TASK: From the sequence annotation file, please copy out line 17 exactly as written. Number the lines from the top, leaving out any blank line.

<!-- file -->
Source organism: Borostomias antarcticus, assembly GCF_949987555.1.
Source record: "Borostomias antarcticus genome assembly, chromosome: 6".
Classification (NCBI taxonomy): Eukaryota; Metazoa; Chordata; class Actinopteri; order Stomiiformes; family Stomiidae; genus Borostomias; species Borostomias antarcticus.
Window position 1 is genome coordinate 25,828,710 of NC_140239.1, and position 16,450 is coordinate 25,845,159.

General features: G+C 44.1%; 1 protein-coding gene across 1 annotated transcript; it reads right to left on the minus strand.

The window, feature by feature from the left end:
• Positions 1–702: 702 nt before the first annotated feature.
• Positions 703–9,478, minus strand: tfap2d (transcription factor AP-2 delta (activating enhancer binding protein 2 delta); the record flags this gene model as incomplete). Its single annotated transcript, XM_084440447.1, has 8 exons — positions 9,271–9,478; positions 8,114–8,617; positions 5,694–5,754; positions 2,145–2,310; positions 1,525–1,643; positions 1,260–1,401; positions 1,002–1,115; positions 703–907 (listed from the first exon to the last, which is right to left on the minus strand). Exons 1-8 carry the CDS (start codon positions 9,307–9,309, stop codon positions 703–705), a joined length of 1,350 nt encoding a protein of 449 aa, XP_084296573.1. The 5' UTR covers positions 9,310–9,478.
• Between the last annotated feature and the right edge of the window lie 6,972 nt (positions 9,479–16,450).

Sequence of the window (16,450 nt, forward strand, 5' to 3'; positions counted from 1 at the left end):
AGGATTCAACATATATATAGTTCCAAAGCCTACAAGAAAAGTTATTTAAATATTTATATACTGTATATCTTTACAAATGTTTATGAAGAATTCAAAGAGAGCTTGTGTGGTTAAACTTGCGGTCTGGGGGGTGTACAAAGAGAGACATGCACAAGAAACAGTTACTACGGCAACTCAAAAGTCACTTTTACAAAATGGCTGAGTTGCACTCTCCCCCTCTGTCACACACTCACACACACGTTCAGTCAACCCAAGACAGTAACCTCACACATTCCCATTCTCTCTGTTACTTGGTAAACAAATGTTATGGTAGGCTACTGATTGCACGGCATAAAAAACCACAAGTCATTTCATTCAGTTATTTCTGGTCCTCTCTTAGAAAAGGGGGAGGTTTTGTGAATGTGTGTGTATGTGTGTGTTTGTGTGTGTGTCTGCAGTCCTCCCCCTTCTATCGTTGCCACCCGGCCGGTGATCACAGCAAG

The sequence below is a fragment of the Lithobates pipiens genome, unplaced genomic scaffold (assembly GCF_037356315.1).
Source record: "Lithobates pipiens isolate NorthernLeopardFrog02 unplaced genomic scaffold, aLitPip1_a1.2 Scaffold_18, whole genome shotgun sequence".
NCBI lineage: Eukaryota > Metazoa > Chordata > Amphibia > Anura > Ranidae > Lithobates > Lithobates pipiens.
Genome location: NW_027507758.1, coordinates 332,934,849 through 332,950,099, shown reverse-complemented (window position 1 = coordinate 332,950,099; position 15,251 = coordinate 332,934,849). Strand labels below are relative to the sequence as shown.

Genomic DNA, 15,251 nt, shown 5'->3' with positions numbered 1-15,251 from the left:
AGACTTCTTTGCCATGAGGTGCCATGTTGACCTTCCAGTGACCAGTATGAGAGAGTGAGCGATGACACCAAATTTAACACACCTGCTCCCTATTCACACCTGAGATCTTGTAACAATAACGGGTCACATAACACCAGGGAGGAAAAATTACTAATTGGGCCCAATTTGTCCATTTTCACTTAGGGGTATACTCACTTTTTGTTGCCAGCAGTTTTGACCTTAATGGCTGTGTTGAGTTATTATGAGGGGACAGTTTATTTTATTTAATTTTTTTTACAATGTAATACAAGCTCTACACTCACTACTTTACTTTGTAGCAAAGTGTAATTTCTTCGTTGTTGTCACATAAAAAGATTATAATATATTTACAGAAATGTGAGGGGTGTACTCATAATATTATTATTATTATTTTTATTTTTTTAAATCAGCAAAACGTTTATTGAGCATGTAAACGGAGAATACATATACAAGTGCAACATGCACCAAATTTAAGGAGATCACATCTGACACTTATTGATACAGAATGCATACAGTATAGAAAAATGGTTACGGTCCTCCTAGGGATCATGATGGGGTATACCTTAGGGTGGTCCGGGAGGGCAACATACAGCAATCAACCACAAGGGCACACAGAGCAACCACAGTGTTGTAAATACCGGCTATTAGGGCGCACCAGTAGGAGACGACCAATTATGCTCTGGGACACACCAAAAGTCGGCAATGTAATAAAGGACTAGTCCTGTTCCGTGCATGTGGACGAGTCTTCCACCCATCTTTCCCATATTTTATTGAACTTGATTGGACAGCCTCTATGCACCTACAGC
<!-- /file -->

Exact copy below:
AGACTTCTTTGCCATGAGGTGCCATGTTGACCTTCCAGTGACCAGTATGAGAGAGTGAGCGATGACACCAAATTTAACACACCTGCTCCCTATTCACACCTGAGATCTTGTAACAATAACGGGTCACATAACACCAGGGAGGAAAAATTACTAATTGGGCCCAATTTGTCCATTTTCACTTAGGGGTATACTCACTTTTTGTTGCCAGCAGTTTTGACCTTAATGGCTGTGTTGAGTTATTATGAGGGGACAGTTTATTTTATTTAATTTTTTTTACAATGTAATACAAGCTCTACACTCACTACTTTACTTTGTAGCAAAGTGTAATTTCTTCGTTGTTGTCACATAAAAAGATTATAATATATTTACAGAAATGTGAGGGGTGTACTCATAATATTATTATTATTATTTTTATTTTTTTAAATCAGCAAAACGTTTATTGAGCATGTAAACGGAGAATACATATACAAGTGCAACATGCACCAAATTTAAGGAGATCACATCTGACACTTATTGATACAGAATGCATACAGTATAGAAAAATGGTTACGGTCCTCCTAGGGATCATGATGGGGTATACCTTAGGGTGGTCCGGGAGGGCAACATACAGCAATCAACCACAAGGGCACACAGAGCAACCACAGTGTTGTAAATACCGGCTATTAGGGCGCACCAGTAGGAGACGACCAATTATGCTCTGGGACACACCAAAAGTCGGCAATGTAATAAAGGACTAGTCCTGTTCCGTGCATGTGGACGAGTCTTCCACCCATCTTTCCCATATTTTATTGAACTTGATTGGACAGCCTCTATGCACCTACAGC